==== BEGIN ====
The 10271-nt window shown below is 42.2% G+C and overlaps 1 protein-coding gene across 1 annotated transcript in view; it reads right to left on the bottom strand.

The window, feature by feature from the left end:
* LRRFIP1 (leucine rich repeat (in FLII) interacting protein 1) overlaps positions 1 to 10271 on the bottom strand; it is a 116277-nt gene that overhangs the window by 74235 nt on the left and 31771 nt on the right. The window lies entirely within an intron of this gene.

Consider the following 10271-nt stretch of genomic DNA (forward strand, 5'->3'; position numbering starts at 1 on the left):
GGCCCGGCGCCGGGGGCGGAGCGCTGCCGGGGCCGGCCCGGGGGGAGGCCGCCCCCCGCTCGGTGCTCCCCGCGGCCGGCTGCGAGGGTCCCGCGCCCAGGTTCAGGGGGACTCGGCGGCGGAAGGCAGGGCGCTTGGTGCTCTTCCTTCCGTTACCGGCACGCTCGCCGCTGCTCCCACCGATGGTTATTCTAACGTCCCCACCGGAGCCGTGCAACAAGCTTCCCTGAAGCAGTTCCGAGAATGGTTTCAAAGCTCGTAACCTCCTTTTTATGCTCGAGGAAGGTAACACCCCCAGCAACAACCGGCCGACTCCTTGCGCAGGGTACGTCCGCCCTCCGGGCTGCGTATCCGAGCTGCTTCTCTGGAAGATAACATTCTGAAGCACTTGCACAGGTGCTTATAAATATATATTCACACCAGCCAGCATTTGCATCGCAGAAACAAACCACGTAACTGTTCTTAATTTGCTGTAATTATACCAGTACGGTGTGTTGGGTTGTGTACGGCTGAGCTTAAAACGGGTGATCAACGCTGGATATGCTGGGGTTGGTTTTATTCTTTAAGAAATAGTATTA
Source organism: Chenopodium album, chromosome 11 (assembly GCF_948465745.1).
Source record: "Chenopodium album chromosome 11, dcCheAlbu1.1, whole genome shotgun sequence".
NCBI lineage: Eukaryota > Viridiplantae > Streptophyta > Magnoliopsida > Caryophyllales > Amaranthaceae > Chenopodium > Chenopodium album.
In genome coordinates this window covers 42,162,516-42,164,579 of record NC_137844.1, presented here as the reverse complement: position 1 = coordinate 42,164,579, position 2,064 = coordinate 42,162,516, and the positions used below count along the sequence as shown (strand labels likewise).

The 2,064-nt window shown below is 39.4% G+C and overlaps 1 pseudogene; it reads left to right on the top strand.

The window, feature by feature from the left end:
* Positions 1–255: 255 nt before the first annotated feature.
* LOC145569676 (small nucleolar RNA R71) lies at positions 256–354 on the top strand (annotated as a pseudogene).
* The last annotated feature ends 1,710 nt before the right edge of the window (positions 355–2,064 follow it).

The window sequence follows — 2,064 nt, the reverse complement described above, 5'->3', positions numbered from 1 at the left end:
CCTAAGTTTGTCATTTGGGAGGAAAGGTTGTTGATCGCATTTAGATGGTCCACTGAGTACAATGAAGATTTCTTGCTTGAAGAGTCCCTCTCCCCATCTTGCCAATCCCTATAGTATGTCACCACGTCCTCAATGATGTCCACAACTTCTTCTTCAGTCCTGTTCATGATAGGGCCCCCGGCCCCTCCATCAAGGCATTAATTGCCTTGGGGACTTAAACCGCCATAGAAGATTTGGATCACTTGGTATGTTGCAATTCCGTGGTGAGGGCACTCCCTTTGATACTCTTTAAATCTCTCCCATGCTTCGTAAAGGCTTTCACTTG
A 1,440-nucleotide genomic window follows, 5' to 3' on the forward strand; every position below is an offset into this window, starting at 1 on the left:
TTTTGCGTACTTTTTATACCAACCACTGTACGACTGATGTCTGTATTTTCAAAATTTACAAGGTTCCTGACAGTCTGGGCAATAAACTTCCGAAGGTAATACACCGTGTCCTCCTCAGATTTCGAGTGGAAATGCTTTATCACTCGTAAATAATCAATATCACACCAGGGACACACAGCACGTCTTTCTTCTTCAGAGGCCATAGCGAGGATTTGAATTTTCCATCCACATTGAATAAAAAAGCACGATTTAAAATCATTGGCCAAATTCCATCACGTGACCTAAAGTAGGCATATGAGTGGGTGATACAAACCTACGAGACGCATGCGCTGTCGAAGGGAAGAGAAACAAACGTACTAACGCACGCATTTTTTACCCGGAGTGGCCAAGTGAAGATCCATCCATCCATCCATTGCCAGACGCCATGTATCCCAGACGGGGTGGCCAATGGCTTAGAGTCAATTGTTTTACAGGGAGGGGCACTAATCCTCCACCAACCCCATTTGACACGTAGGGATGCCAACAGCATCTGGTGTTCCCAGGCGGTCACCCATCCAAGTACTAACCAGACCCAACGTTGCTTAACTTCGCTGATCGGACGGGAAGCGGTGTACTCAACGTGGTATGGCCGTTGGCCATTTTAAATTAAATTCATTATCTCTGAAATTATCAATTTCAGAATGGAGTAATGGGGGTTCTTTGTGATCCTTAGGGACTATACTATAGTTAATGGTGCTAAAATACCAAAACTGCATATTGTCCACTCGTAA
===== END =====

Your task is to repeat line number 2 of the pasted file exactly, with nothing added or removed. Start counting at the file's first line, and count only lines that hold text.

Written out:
The window, feature by feature from the left end: